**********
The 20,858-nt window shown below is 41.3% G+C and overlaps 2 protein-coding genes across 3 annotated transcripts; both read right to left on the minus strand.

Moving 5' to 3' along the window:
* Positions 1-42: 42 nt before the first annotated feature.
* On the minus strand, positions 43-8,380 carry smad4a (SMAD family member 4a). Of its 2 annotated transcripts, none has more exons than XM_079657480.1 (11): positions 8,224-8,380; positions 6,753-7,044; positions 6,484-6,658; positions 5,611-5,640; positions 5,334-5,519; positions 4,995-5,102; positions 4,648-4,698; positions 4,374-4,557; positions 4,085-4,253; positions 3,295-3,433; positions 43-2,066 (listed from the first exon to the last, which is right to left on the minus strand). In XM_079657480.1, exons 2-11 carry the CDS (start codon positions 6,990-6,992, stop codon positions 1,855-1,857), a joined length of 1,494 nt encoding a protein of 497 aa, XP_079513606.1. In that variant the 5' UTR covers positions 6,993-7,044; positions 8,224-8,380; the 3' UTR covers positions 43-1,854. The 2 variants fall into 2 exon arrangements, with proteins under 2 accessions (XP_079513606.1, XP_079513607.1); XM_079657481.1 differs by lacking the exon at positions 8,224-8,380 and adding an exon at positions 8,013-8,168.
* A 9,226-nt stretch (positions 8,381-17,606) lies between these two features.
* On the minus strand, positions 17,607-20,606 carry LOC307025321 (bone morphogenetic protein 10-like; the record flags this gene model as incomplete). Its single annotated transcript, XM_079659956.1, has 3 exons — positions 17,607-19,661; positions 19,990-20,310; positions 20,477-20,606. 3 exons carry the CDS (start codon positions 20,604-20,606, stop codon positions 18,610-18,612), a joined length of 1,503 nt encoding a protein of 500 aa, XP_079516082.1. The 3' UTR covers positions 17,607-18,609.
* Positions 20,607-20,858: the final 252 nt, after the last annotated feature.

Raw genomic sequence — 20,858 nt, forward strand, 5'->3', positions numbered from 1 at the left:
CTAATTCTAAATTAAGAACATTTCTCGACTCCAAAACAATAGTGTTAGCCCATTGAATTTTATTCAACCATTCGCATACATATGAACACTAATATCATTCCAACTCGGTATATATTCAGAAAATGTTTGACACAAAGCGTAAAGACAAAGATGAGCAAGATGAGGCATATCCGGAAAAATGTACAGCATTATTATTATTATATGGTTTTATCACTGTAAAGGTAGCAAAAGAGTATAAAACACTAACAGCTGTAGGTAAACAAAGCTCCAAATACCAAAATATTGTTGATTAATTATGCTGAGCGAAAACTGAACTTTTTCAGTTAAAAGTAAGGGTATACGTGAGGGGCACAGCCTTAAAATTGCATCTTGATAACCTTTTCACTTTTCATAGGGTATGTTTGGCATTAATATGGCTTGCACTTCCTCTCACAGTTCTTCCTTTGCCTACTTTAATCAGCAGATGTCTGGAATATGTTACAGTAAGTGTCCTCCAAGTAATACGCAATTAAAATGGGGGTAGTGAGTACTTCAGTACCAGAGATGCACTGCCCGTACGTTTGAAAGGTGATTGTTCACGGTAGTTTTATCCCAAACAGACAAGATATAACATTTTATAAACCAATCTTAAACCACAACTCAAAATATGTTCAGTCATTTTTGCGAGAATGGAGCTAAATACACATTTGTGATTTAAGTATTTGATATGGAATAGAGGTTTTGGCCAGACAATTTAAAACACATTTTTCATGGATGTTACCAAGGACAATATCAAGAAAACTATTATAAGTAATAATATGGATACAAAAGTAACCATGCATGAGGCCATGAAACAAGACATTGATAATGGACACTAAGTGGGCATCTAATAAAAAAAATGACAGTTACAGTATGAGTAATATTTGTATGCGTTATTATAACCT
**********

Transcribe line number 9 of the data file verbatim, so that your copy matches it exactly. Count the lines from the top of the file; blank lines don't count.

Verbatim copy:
CTAATTCTAAATTAAGAACATTTCTCGACTCCAAAACAATAGTGTTAGCCCATTGAATTTTATTCAACCATTCGCATACATATGAACACTAATATCATTCCAACTCGGTATATATTCAGAAAATGTTTGACACAAAGCGTAAAGACAAAGATGAGCAAGATGAGGCATATCCGGAAAAATGTACAGCATTATTATTATTATATGGTTTTATCACTGTAAAGGTAGCAAAAGAGTATAAAACACTAACAGCTGTAGGTAAACAAAGCTCCAAATACCAAAATATTGTTGATTAATTATGCTGAGCGAAAACTGAACTTTTTCAGTTAAAAGTAAGGGTATACGTGAGGGGCACAGCCTTAAAATTGCATCTTGATAACCTTTTCACTTTTCATAGGGTATGTTTGGCATTAATATGGCTTGCACTTCCTCTCACAGTTCTTCCTTTGCCTACTTTAATCAGCAGATGTCTGGAATATGTTACAGTAAGTGTCCTCCAAGTAATACGCAATTAAAATGGGGGTAGTGAGTACTTCAGTACCAGAGATGCACTGCCCGTACGTTTGAAAGGTGATTGTTCACGGTAGTTTTATCCCAAACAGACAAGATATAACATTTTATAAACCAATCTTAAACCACAACTCAAAATATGTTCAGTCATTTTTGCGAGAATGGAGCTAAATACACATTTGTGATTTAAGTATTTGATATGGAATAGAGGTTTTGGCCAGACAATTTAAAACACATTTTTCATGGATGTTACCAAGGACAATATCAAGAAAACTATTATAAGTAATAATATGGATACAAAAGTAACCATGCATGAGGCCATGAAACAAGACATTGATAATGGACACTAAGTGGGCATCTAATAAAAAAAATGACAGTTACAGTATGAGTAATATTTGTATGCGTTATTATAACCT